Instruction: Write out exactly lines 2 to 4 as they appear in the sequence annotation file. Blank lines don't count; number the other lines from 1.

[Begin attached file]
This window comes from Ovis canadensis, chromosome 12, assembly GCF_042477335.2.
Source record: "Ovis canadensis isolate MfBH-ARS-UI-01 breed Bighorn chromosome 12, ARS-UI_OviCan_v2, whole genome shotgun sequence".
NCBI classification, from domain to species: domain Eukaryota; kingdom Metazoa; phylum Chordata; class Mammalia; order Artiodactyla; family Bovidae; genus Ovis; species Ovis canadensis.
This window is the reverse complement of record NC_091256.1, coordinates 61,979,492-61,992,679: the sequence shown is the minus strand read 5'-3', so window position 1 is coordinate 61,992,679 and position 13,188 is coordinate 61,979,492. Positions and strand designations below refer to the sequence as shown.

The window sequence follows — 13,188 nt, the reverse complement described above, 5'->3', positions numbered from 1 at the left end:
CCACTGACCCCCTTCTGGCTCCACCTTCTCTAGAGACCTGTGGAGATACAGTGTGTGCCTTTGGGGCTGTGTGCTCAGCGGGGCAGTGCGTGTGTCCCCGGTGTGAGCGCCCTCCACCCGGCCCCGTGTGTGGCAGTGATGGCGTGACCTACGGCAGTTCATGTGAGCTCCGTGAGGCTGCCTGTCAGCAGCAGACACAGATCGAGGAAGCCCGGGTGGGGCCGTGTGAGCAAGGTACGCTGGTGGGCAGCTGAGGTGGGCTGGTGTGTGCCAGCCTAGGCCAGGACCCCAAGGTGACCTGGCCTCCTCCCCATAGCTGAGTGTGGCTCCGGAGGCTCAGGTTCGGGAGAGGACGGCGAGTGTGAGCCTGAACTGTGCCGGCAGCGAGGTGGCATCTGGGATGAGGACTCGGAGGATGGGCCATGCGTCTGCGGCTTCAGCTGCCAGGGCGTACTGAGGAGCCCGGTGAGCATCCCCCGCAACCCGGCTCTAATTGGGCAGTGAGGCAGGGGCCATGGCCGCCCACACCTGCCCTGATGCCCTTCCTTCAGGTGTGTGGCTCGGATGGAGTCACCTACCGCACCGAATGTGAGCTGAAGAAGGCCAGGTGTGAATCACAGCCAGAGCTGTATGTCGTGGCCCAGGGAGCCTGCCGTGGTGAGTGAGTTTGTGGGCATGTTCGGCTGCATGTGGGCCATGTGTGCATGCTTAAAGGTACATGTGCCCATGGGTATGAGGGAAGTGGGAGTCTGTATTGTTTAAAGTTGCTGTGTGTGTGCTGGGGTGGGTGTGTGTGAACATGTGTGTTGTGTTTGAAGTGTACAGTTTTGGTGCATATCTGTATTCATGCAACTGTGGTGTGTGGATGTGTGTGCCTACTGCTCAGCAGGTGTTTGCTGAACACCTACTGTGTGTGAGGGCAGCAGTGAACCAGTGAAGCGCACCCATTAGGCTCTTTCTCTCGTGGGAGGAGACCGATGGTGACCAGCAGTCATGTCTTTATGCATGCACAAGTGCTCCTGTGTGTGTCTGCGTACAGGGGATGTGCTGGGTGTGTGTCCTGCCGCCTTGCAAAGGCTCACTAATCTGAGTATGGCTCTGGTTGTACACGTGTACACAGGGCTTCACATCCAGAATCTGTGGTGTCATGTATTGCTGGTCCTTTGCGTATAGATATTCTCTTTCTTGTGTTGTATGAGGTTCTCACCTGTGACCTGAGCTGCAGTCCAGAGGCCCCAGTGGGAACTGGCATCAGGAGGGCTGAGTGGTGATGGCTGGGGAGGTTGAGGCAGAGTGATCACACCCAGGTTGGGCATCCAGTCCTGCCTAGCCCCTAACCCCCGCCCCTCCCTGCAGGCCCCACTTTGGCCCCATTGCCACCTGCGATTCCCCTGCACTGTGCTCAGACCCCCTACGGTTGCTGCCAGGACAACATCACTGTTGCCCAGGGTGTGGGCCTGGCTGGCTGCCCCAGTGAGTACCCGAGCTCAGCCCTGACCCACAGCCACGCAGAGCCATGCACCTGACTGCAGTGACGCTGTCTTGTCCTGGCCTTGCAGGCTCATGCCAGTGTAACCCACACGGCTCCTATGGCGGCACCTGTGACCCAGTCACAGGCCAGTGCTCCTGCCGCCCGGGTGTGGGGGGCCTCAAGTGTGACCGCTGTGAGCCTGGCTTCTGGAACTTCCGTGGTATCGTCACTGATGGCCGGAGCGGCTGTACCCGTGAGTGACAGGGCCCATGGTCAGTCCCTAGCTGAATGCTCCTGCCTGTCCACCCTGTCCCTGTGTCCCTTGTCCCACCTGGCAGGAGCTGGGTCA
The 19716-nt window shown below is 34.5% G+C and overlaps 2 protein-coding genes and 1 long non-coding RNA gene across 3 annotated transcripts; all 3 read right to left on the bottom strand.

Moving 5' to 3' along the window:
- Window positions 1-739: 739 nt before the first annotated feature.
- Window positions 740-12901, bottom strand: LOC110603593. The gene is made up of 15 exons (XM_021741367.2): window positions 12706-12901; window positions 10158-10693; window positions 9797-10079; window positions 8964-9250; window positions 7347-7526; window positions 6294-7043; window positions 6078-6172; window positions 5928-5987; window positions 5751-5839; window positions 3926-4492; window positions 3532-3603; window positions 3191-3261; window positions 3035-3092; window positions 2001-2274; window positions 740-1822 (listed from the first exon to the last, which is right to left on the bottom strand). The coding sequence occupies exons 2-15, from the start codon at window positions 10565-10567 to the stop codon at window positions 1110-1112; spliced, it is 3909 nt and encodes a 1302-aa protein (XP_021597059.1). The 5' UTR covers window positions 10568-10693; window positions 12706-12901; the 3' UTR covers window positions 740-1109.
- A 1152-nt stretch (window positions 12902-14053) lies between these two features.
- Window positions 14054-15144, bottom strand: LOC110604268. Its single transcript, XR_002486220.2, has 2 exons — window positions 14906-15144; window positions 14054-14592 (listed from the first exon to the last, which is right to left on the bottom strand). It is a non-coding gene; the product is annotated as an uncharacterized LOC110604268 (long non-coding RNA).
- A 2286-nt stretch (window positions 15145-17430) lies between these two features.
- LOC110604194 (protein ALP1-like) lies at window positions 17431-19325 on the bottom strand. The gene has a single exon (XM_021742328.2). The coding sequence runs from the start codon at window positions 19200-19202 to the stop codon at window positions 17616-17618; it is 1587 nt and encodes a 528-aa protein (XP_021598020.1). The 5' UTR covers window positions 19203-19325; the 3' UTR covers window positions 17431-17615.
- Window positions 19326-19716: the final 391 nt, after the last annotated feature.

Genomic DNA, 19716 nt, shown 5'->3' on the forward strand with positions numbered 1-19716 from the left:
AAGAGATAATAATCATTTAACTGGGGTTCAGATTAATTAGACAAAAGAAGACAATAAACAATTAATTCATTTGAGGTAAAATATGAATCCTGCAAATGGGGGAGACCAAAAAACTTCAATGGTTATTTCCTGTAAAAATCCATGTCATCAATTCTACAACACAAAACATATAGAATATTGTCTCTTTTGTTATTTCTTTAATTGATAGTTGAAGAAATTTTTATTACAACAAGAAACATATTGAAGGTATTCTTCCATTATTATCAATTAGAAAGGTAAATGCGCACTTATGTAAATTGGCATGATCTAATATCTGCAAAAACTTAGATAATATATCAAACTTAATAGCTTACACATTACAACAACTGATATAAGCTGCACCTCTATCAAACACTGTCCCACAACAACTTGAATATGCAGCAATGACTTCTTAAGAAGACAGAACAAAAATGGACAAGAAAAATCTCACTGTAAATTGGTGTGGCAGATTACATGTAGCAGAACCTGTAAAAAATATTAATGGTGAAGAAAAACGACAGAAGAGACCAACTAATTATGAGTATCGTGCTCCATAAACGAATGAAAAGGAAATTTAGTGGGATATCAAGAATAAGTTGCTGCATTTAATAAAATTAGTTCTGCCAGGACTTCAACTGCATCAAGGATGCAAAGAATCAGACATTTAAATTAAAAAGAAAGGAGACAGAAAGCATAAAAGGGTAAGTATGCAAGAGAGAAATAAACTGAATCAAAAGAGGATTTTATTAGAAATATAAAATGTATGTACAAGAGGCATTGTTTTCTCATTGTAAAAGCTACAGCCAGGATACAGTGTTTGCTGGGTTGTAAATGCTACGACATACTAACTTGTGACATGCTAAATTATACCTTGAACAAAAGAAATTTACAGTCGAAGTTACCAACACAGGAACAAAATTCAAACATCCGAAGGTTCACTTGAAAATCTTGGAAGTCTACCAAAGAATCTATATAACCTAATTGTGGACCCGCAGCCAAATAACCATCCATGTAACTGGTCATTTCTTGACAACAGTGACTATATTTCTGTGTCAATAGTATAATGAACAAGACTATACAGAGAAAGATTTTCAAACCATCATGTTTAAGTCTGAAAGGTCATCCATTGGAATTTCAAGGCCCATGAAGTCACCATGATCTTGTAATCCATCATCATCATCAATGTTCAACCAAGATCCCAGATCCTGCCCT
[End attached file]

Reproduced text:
Source record: "Ovis canadensis isolate MfBH-ARS-UI-01 breed Bighorn chromosome 12, ARS-UI_OviCan_v2, whole genome shotgun sequence".
NCBI classification, from domain to species: domain Eukaryota; kingdom Metazoa; phylum Chordata; class Mammalia; order Artiodactyla; family Bovidae; genus Ovis; species Ovis canadensis.
This window is the reverse complement of record NC_091256.1, coordinates 61,979,492-61,992,679: the sequence shown is the minus strand read 5'-3', so window position 1 is coordinate 61,992,679 and position 13,188 is coordinate 61,979,492. Positions and strand designations below refer to the sequence as shown.